Sri Lankan Black

Sri Lankan Black Loose Leaf Black Tea

Regular price £17.49
(44p per cup)

650 in stock

A rich loose leaf black tea from an independent family farm in the cool mountains of Nuwara Eliya.

UK Shipping Rates
UK Tracked - Two Day Tracked £3.99
UK Express - Next Day* Tracked £5.49
UK Express - Next Day* Courier from £8.49
FREE UK Tracked when you spend £30 or more
FREE UK Express - Next Day* when you spend £60 or more

Europe Shipping Rates
Europe Tracked Delivery from £4.99
Europe Express Courier from £21.99
FREE Europe Tracked when you spend £50 or more

Worldwide Shipping Rates
Worldwide Tracked Delivery from £5.99
ROW Express Courier from £20.49
FREE Worldwide Tracked when you spend £50 or more

*Subject to next day cutoff and postcode location. Availability of rates depends on location and order weight. For a complete overview of our shipping rates please see our delivery page.

Tasting Notes

A pure, loose leaf black tea with flavours of burnt sugar, hay, butterscotch and fresh cardamon pods. Smooth tannins and delicate floral top notes.

Equally delicious enjoyed on its own or with milk. You might be surprised that the pale golden cup can handle milk, but although the colour may be light, the flavour is rich and robust. A decent dollop of milk reveals notes of marzipan and butterscotch.


Use 2.5g of tea per 150ml of water.


For the optimum infusion use 85°C (185°F) water. To take with milk, please use water at 100°C (212°F). We recommend trying both!


Infuse for 60 - 90 seconds if having black, or 3 - 4 minutes if having with milk.


You can infuse this tea at least twice at 85°C, and once at 100°C. With each careful infusion, different subtleties of flavour are revealed.

Cost Per Cup

44p per cup based on 2.5g of tea per 150ml of water and 2 infusions.

The Diyanillakelle tea garden extends over a 225-acre expanse of land in Lindula within the Nuwara Eliya District of Sri Lanka. The garden is classified under the Up-country Wet Zone agro-ecological region, situated at 4,500ft altitude and the average temperature is between 22°C to 26°C.

Diyanillakelle has an extensive history of tea cultivation spanning 150 years. Having been run for a significant period of time by its original Scottish planters, the garden passed hands through successive Sri Lankan owners until in 2012 when Ananda took over.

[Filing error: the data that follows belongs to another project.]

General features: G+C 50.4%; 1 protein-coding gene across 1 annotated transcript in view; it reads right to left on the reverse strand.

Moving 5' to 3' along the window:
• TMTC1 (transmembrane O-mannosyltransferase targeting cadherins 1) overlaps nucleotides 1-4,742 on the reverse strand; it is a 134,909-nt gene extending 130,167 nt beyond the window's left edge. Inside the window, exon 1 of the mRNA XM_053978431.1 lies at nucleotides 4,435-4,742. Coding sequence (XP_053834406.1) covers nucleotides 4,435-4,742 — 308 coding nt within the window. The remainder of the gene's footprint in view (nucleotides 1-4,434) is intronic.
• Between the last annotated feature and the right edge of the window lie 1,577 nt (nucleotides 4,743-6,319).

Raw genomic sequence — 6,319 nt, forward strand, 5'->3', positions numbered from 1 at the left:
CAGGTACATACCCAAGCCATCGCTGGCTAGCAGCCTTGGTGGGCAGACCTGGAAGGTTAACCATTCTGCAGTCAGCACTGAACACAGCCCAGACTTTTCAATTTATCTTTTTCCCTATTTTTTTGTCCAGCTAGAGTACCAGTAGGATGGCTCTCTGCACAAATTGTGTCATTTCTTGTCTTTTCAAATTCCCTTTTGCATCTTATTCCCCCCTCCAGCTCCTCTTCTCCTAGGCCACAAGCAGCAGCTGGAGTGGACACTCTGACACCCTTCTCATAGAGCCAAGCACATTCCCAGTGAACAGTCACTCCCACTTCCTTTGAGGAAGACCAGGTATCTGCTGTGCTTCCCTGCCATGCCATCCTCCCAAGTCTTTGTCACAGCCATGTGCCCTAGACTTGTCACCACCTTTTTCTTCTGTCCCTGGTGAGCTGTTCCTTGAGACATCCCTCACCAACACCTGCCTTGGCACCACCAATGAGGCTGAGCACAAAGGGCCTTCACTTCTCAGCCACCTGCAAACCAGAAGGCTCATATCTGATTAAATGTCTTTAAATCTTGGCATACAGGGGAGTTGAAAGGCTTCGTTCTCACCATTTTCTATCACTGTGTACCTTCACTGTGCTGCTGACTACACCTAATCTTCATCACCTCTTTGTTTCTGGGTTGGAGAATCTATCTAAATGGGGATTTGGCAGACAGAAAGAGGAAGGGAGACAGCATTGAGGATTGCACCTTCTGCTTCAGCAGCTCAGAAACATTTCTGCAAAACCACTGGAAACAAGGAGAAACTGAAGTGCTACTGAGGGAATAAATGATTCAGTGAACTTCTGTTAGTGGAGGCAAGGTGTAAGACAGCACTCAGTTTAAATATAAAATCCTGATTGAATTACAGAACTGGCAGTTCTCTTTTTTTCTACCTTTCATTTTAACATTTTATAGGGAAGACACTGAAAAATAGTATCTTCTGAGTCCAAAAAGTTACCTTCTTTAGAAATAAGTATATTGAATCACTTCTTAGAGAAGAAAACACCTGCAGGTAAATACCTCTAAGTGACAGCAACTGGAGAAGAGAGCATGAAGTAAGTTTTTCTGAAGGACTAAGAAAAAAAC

"The fields down to every tea bush have been given careful attention. The factory has been rebuilt, refitted, and transformed to a high quality and low quantity production line featuring custom made troughs and rollers and electric dryers. Branching away from producing mass produced tea to high quality low volume tea also means we can ensure that our workers enjoy better working conditions - from reduced working hours to vastly improved pay that is not linked to plucking volumes. We have also spent time upskilling our workers on fine plucking, and some are now spending time in the factory as apprentices learning the fine tea manufacturing processes. Furthermore, all our tea sales now include a 'community elders provision' of $5 per kilo to establish and run a facility to care for retired/elderly members of our garden community. Diyanillakelle is now a sustainable and ethical agro-enterprise focused only on producing the highest quality tea that can compete with the best tea in the world."

Ravindu, Ananda's son-in law

We have been working with Ravindu for many years to bring you this wonderful tea. The farm Ananda took over was a conventional tea farm that they set about transforming. Conventional is used to describe farming practices that use industrial pesticides, herbicides and fertilisers. It is our fervent hope that this is not our future; that convention - the way in which things are usually done - becomes something far more sustainable for the land and the people that live and work on it to survive and thrive into the future (please see our section on organic tea farming here). Ananda, Ravindu and the team at Diyanillakelle have the same vision.

He wanted the farm to be environmentally, socially and economically viable for the community. Across Sri Lanka and India high-volume, conventional tea farming is becoming increasingly unsustainable. International commodity tea prices keep dropping, forcing farms into producing more industrial and lower grade teas, which in turn become increasingly less valuable. It’s a vicious circle that forces farms into low wages and communities into poverty.

Like Ananda and Ravindu, this is a cycle we want to break.

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